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Monday / June 25

How to Set the Stage for Student Engagement and Help Students Self-Monitor Their Readiness to Learn

It may sound like common sense, but there are some basics that need to be in place in any classroom to engage students in learning. For starters, classroom teachers need to have their lesson plans ready and appropriate resources available, and students must also come to school organized and ready to learn. It’s no surprise that when the school’s administrators, teachers, and students are well prepared for the school day, students are more likely to feel empowered and motivated to complete their classroom assignments.

More specifically, administrators report that they can best manage each day when the following conditions are in place:

  • Classroom facilities are operational and safe.
  • Teachers are knowledgeable and experienced in their content areas.
  • Appropriate materials and learning resources are provided to teachers and students.
  • Supportive, accessible coaches and administrators are available to teachers.

Teachers best support their students by taking these key actions:

  • Preparing lesson plans for each day
  • Coordinating classroom needs for special lessons or staff events
  • Helping students access support services to meet their needs
  • Being available beyond class periods to assist their students

How Can We Help Students Self-Monitor Their Own Readiness to Learn?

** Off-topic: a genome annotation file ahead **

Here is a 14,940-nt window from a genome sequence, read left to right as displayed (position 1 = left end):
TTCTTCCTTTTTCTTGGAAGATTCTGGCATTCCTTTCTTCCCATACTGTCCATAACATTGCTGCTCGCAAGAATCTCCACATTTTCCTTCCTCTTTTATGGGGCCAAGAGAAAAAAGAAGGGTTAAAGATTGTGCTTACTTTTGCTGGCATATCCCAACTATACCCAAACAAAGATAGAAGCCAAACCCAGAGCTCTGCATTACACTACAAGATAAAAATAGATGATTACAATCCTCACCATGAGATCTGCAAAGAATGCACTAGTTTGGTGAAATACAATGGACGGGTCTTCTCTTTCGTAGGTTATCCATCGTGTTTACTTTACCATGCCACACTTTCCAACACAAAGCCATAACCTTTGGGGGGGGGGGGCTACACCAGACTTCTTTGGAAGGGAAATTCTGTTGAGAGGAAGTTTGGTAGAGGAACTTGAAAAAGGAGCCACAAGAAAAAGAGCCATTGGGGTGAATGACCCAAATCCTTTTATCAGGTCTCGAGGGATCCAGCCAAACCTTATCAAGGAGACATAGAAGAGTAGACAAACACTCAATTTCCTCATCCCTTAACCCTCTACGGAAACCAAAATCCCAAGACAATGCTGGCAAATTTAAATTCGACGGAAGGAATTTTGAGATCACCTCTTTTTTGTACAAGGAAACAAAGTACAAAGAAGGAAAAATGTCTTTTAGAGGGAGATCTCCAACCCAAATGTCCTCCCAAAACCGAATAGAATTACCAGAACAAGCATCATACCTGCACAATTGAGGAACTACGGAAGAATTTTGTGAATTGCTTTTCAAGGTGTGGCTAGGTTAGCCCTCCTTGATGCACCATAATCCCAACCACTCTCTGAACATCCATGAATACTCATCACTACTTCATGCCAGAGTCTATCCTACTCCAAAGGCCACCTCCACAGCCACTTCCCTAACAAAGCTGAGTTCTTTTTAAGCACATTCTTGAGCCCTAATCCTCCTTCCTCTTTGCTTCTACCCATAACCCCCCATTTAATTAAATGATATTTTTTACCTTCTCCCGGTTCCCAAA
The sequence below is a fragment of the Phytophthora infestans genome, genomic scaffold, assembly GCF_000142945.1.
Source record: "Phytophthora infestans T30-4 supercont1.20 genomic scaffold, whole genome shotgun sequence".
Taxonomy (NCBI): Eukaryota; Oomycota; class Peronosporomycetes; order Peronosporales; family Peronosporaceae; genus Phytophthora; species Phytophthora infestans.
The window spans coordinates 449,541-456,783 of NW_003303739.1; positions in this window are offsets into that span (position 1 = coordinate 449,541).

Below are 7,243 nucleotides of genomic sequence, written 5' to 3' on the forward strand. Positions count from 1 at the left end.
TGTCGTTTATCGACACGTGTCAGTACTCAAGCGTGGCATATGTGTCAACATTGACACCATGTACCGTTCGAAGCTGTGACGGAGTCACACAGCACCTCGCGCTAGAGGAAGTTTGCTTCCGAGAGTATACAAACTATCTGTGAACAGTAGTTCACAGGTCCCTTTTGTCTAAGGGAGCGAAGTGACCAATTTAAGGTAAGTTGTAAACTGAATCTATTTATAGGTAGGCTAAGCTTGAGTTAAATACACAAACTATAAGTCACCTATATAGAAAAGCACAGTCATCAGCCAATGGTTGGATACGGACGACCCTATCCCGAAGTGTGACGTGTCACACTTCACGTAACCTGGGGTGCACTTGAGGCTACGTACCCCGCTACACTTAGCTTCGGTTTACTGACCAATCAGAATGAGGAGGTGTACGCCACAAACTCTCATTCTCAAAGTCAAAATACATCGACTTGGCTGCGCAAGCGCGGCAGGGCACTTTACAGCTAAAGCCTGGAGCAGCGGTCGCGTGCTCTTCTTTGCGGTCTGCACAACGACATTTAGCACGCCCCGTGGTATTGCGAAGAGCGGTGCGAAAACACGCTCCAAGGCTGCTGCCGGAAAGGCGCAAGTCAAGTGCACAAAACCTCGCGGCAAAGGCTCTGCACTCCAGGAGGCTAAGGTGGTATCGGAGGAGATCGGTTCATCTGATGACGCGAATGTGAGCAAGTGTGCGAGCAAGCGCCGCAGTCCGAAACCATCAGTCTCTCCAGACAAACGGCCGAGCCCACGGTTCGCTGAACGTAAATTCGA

To help students become aware of their own readiness to learn, teachers can have them complete a checklist, like the one that follows, prior to each unit of study.

Learning a World Language

Student Readiness Checklist

Review the statements below and rate your readiness for learning. In the comments section, describe actions that will support the completion of your classwork and self-assessments.

Unit of Study: _________________________________________________________________

Common Core Standards: ________________________________________________________

Once students have rated their readiness, the teacher can address any weaknesses during targeted learning, just before delivering the lesson. If it becomes apparent that a large number of students are struggling with their readiness to learn, the teacher can also take it a step further and modify the unit of study to address the common needs of the students.

 Once a students’ basic needs are met and they feel secure in their classroom, their ability to focus, learn, and be productive has the potential to significantly increase.

Please share your related insights in the comments section below!

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Written by

Mary Ann Burke has served as a credentialed parent educator and adjunct professor for over thirty years in California’s schools. Dr. Burke has presented effective parenting and school engagement strategies at numerous state and national parent engagement events. She recently authored a twin book series that includes Yikes! Brandon Has Twin Sisters, Yikes! Brandon and His Sisters Play at the Park, and Yikes Brandon and His Twin Sisters Go to School. Mary Ann is the co-author of Effective Parenting! Capable Kids! She is also the author of four Corwin Press books on parent and community engagement in schools. Mary Ann Burke previously led the Santa Clara County Office of Education’s Parent Engagement Initiative that serves as a state model for best practices in parent engagement for culturally diverse families. She creates Common Core State Standards kits for parents to use at home and in their child’s classroom to support children’s literacy and academic readiness skills. Mary Ann is an active grandmother of five grandchildren. She shares this expertise with educators and school leaders as a trainer, author, and curriculum developer.

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